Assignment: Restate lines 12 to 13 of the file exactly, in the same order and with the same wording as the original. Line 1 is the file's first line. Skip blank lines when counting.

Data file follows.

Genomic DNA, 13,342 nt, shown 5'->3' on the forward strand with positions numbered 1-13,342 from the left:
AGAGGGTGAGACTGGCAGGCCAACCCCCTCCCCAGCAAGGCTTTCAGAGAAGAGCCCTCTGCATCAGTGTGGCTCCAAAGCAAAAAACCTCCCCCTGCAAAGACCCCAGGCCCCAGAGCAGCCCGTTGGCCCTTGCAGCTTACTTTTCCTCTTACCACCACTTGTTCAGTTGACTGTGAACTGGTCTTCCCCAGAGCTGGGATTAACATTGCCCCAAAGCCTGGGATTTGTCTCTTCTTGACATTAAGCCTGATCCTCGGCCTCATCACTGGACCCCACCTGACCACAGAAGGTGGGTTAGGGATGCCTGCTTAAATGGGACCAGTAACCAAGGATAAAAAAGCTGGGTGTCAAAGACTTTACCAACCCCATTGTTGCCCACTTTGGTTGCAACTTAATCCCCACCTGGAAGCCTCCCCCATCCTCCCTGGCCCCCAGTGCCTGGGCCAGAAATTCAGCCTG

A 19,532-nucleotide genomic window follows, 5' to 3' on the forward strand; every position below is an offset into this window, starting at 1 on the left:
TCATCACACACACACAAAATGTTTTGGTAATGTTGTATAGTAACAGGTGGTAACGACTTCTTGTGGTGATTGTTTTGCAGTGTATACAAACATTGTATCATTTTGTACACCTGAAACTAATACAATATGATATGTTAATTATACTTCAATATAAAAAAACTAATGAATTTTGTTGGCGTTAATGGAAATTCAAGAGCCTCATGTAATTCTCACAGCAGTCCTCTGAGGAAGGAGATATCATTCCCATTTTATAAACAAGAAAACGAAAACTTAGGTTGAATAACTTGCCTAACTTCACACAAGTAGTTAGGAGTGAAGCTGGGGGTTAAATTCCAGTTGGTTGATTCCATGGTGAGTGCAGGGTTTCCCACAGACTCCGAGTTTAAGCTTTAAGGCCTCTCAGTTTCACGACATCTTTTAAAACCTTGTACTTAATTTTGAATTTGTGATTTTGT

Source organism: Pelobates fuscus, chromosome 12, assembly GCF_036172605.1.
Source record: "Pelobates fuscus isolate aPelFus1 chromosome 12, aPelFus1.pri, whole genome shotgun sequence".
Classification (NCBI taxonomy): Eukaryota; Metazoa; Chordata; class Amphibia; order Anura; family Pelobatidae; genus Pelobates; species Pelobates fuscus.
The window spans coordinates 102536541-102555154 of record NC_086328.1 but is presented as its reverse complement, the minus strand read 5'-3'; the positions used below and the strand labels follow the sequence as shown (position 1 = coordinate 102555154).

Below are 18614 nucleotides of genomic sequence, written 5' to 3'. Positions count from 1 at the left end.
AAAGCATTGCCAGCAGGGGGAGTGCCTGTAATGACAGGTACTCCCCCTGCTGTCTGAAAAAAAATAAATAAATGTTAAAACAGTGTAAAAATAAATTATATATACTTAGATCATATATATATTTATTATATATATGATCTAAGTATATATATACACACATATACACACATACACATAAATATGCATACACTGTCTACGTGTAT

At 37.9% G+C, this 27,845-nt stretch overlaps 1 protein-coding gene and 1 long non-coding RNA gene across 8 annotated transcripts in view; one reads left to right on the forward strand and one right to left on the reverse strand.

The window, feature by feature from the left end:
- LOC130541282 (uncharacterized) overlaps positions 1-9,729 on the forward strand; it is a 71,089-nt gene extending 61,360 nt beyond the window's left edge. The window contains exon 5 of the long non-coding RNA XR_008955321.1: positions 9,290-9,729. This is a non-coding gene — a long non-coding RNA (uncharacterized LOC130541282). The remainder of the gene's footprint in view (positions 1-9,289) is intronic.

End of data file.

The window, feature by feature from the left end:
- LOC130541282 (uncharacterized) overlaps positions 1-9,729 on the forward strand; it is a 71,089-nt gene extending 61,360 nt beyond the window's left edge. The window contains exon 5 of the long non-coding RNA XR_008955321.1: positions 9,290-9,729. This is a non-coding gene — a long non-coding RNA (uncharacterized LOC130541282). The remainder of the gene's footprint in view (positions 1-9,289) is intronic.